Andrew McGlashan is a deputy editor at ESPNcricinfo
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Pat Cummins is prepared for a different tempo of Test cricket on the tour of Pakistan as his captaincy is given its first challenge overseas and is eyeing reverse swing as a key element with the ball.
A combination of England's weak batting, some well-grassed pitches and Australia's bowling strength led to some brief stints in the field during the recent Ashes - five times England were bowled out in under 70 overs.
While ensuring the bowlers were rarely overworked it also meant that as captain Cummins did not often have to depart from the basics, although he did come in for some criticism for his declaration in Sydney when England then survived nine down on the final day.
It remains to be seen what the pitches will be like for the three Tests next month. Since the format returned to Pakistan in 2019 the longest innings has been 131 overs (when Pakistan scored 555 for 3 at more than four an over against Sri Lanka) and five times teams have been bowled out in under 70 overs, but Cummins is excited by the thought of having his skills tested.
"It throws up a different challenge to the cricket we've grown up used to playing in Australia," he said. "There's probably going to be times where I'll have to be more creative, try a few different things, be brave, so I'm excited for that challenge.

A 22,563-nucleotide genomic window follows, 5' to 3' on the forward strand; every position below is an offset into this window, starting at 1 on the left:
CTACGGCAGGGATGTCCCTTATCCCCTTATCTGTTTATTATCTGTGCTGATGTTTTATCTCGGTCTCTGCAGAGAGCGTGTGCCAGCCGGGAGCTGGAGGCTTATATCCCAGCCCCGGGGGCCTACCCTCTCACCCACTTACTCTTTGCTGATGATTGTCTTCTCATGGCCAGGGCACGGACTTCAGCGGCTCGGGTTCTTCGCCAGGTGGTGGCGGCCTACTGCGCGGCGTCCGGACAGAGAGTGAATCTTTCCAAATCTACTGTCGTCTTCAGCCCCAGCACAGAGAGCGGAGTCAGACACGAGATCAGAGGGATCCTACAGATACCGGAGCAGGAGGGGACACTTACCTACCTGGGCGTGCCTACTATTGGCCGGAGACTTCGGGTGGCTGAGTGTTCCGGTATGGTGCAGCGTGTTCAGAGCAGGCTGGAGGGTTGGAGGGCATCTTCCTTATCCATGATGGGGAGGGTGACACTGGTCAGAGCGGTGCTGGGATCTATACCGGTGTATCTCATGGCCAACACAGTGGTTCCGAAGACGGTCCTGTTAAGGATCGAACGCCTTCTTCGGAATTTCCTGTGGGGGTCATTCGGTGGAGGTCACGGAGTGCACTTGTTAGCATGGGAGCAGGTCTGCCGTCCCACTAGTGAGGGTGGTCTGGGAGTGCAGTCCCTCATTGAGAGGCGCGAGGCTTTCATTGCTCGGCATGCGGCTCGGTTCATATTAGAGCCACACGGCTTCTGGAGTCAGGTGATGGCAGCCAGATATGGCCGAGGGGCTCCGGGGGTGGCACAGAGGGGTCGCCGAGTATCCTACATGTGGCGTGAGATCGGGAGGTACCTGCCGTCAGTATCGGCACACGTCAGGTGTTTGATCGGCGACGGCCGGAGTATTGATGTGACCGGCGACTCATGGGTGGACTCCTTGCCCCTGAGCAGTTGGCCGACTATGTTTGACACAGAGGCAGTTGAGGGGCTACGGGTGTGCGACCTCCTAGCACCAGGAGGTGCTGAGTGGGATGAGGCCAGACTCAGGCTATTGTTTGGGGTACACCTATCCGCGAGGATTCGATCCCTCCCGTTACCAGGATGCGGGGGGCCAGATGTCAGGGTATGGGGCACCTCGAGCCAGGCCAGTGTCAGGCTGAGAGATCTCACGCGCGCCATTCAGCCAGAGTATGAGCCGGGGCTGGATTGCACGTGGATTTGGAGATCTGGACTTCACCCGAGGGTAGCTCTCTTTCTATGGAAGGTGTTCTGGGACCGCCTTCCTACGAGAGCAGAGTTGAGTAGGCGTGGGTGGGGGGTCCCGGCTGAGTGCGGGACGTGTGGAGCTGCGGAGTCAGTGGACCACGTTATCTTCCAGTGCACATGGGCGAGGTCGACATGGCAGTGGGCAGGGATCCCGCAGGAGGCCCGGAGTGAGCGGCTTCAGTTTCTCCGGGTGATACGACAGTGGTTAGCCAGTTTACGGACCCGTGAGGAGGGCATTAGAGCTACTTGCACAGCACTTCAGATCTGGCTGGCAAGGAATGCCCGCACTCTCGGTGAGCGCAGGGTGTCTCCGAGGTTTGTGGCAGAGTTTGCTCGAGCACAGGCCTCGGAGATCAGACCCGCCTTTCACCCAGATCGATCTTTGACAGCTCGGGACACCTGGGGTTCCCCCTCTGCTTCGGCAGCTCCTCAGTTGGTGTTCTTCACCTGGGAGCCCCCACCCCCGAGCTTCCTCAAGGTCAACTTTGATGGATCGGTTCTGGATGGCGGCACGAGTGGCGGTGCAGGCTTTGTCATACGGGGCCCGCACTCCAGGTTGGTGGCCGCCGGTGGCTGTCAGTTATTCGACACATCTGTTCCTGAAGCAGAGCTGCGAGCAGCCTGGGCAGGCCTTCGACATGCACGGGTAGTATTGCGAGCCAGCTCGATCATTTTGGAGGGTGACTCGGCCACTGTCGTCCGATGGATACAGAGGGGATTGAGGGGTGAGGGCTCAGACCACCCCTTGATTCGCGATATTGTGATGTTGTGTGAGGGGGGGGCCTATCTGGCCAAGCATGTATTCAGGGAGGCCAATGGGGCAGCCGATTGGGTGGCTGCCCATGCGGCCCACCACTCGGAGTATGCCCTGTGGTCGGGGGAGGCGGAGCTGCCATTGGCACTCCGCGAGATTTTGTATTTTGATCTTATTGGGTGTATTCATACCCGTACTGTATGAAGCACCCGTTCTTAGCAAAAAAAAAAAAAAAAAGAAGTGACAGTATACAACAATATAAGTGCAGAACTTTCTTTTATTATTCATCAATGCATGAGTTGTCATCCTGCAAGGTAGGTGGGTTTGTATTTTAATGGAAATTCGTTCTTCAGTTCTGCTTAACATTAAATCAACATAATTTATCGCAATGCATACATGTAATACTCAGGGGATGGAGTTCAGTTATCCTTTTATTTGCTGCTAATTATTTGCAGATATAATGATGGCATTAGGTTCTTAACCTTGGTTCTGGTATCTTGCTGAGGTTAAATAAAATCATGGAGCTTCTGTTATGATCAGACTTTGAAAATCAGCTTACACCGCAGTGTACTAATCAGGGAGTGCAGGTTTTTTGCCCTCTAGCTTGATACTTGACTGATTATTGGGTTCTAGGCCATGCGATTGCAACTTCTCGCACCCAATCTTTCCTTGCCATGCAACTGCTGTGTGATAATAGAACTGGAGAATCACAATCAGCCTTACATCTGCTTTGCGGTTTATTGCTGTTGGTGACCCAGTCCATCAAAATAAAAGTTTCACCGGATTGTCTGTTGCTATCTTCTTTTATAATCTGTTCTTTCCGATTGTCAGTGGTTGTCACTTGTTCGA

"We don't really know what to expect over there. Subcontinent Tests can be played quickly or slowly, but think for a lot of this group, we haven't played a lot of cricket overseas, so if we want to be No. 1 in the world we have to have a really good showing on these subcontinent tours."
Cummins had noted the pace numbers of the recent Tests played in Pakistan and Australia would certainly feel well-placed in conditions that aided the quicks. There has been a focus on reverse swing during the pre-tour camp in Melbourne with the nature of the Ashes series meaning it was rarely a major factor.
"It's made us not to expect to have a just a really spin-friendly subcontinent conditions that perhaps we've experienced in past Indian or Sri Lanka tours," he said. "Seems like the pace bowlers have done quite well and they've got a really strong pace-bowling line-up. We feel like squad we have covers all areas and we are really comfortable if we need extra spinners or extra pace bowlers."
"A lot of time the ball reverse swings so we didn't really experience it this summer with grassy wickets, short games, whereas over there it can be a real weapon so trying to upskill that. We haven't bowled a lot of reverse swing in the last year or so but it's a huge factor going into the subcontinent."
The leadership pairing with Steven Smith also shapes as a vital part of Australia's make-up for the series with Smith's previous subcontinent experience both as a batter and captain something Cummins will lean on. Just two matches into their new roles during the Ashes, Smith was rushed into the captaincy when Cummins was ruled out of Adelaide as a Covid-19 close contact.
"There's lots of information that I'll be trying to sift through and get help from," Cummins said. "Feel lucky to have someone like Smithy who has not only captained in India but also played quite a bit on the subcontinent."
Australia have not won a Test series in Asia since they beat Sri Lanka in 2011 and have only won three matches since 2006.